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National shortage on affordable housing

The National Low Income Housing Coalition found in a recent study that there’s a national shortage of 7.3 million affordable and available rental homes for extremely low-income renters. That’s Americans at or below the federal poverty line, 30% lower than the median income.

It’s important to note that’s only for those in extreme poverty.

More broadly speaking, Realtor.com found slightly better results, with a 6.5 million shortage of single family homes overall. That’s even as prices dropped slightly during the latter half of 2022.

Meanwhile, the number of prime buyers in 2008 (Gen Xers) totalled 55 million versus 66 million prime buyers today (millennials), as Ramsey pointed out during the livestream.

The overall housing shortage continues to keep real estate demand up across the country. And so long as demand outpaces supply, higher home prices will result. (Clever homeowners can leverage this by selling their property in a hot market and moving to an area with more plentiful inventory and lower prices.)

As those two factors converged in the pandemic, Ramsey says panic set in.

“Everyone’s going, ‘Oh, it’s all going to go away! It’s all going to be another 2008!’ We kept saying, ‘No it’s not, it’s not going to bust,’” Ramsey recently recalled on his show.

“I think we can just stop and say I told you so.”

That being said, Ramsey does think the market has slowed down. Indeed, after median home prices peaked at $449,000 in June 2022, they dropped to $400,000 by January 2023, according to data from Realtor.com. That was a dip of about 10% — yet nowhere near the 33% tumble seen in the 2008 housing crash.

But go figure: As of July the median home price is $440,000, down slightly from $445,000 in June. That’s a decline of 2% from June 2022 — definitely not a crash, let alone a sign one is on the way.

Read more: 'It's going to be ugly': This CEO issued a dire warning about U.S. real estate, saying areas will be 'destroyed' — but he still likes 1 niche

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Temper your expectations

So, homeowners looking to sell can take heart. On the one hand, the days of receiving dozens of offers in one weekend, sight unseen, are gone. Ramsey contends that sellers will have to stage, clean up and work on the curb appeal of their homes to sell for a good price.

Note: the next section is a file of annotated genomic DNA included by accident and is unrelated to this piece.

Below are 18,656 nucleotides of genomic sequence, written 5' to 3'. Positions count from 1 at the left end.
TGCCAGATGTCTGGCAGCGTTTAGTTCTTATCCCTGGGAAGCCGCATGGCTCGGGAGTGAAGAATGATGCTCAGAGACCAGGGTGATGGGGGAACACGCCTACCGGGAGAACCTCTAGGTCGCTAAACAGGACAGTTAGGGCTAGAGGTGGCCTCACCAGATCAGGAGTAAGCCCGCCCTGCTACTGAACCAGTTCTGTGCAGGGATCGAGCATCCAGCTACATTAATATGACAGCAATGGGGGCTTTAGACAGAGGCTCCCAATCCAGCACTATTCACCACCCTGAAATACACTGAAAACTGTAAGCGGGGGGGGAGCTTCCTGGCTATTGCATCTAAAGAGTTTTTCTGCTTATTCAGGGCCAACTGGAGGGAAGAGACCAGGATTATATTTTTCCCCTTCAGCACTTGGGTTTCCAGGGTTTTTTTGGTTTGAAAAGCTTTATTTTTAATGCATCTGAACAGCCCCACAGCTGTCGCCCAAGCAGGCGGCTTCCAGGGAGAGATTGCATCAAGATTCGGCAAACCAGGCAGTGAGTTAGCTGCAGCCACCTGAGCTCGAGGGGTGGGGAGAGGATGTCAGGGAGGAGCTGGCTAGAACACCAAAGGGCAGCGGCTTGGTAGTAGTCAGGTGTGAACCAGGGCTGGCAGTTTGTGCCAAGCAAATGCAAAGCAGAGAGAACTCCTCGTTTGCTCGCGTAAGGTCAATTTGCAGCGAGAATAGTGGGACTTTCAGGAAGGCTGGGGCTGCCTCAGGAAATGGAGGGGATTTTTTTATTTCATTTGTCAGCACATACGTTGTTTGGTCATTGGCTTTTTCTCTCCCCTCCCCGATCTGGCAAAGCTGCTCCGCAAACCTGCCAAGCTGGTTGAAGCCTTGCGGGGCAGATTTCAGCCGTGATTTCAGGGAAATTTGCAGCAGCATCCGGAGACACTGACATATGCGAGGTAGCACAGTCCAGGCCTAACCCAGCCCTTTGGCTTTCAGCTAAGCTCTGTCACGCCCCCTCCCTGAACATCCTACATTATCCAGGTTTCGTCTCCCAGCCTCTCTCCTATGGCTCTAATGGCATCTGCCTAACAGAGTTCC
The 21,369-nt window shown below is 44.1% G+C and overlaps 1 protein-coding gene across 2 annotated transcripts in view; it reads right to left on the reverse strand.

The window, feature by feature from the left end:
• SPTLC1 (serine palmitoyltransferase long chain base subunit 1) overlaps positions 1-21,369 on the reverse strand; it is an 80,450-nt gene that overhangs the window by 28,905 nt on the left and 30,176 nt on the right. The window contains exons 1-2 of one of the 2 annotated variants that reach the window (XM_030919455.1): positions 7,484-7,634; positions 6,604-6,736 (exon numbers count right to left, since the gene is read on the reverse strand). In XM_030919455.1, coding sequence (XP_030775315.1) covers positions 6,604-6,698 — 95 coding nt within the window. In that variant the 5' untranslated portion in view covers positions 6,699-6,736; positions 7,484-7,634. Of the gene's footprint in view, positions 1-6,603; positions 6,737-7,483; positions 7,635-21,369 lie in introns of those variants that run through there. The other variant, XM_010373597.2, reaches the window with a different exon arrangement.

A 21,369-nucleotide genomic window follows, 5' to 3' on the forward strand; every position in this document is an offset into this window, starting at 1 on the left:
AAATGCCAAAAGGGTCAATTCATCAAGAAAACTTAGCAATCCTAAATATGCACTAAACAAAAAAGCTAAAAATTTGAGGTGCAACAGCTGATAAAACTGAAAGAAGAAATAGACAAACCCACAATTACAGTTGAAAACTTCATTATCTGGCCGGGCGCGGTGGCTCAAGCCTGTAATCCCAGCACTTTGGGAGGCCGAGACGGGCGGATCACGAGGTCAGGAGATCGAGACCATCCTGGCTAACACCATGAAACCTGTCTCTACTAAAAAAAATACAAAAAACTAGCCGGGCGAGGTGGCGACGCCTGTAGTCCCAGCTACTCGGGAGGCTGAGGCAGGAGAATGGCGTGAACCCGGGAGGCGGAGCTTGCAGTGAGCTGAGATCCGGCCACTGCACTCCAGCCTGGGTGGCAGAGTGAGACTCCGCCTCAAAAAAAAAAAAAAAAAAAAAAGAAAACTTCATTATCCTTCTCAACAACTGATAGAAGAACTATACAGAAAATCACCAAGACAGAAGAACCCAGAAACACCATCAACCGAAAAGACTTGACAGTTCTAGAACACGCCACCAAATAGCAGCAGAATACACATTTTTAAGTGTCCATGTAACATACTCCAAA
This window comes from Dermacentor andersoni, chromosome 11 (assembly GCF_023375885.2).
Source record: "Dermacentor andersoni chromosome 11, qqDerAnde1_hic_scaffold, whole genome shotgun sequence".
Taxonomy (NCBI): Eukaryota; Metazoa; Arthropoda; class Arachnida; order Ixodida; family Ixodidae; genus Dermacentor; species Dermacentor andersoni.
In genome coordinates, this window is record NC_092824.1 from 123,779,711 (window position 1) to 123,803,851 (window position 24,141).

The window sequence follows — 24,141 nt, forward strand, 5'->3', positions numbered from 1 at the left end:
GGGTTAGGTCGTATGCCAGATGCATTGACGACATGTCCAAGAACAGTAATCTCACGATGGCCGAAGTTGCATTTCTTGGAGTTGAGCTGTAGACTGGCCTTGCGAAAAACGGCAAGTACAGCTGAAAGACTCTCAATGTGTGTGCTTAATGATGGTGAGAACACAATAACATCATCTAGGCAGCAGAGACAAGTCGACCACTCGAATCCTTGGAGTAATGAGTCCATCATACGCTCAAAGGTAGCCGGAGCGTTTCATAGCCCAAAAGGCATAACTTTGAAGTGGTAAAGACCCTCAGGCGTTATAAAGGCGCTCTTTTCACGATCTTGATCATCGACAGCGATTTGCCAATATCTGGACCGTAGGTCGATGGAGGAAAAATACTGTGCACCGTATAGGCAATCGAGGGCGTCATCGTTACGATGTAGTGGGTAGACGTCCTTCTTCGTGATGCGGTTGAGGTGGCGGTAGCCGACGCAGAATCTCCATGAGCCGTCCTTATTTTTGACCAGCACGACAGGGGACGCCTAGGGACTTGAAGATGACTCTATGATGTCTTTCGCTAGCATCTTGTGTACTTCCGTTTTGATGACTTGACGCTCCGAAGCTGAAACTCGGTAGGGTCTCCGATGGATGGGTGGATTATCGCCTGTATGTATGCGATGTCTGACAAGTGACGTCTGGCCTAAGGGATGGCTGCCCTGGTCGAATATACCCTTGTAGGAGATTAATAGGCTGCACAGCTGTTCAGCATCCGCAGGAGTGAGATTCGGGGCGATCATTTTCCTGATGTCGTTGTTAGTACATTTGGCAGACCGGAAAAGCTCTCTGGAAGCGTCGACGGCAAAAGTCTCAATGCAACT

Assessing the market heat up during the pandemic, Ramsey says “that was an anomaly.”

“That was a short period of time … when everyone sat around in their house and got fat and decided they wanted to move out of their house. There was a shortage of lumber, lumber when up 3x, it’s back down, and builders are not building specs right now. They’ve slowed down and they’re adding to this shortage.”

Ramsey and his team had predicted that after the recent drop there would be a 2% to 3% increase in the value of homes this year. But as they note on the show, this is in home value — not asking price.

“It’s not people buying like they’ve lost their dadgum minds. This is reasonable people buying properties at reasonable prices,” Ramsey said.

Prepare for higher mortgage rates

As for mortgages, Ramsey notes that we may never again see those 2% or 3% mortgage rates of the recent past. Instead, Americans will need to level-set their expectations to a norm of 6%.

“The only reason it was driven down below 6% was the government artificially [did it] to restimulate the real estate market after 2008,” Ramsey said.

All said and done, Ramsey and his team stated may check in on their predictions more often — if only to say “I told you so.”

“We completely nailed that,” he said. “[We] looked at the data and we hammered it. We nailed it.”

And when it comes to housing, a hammer and a nail beats getting hammered and nail biting every time.

Correction — Aug. 2, 2023: This article has been updated from a previous version that incorrectly stated in the headline Dave Ramsey made his prediction about real estate 18 months ago. It was in fact made on July 14, 2022.

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Amy Legate-Wolfe Freelance contributor

Amy Legate-Wolfe is an experienced personal finance writer and journalist. She has a Bachelor of Arts in History from the University of Toronto, a Freelance Writing Certificate in Journalism from the University of Toronto Schools, and a Master of Arts in Journalism from Western University. Amy has worked for Huffington Post, CTVNews.ca, CBC, Motley Fool Canada, and Financial Post. She is skilled at analyzing trends and creating content for digital and print platforms. In her free time, Amy enjoys reading and watching British dramas on BritBox. She is a mother and dog-mom to a Wheaten Terrier.

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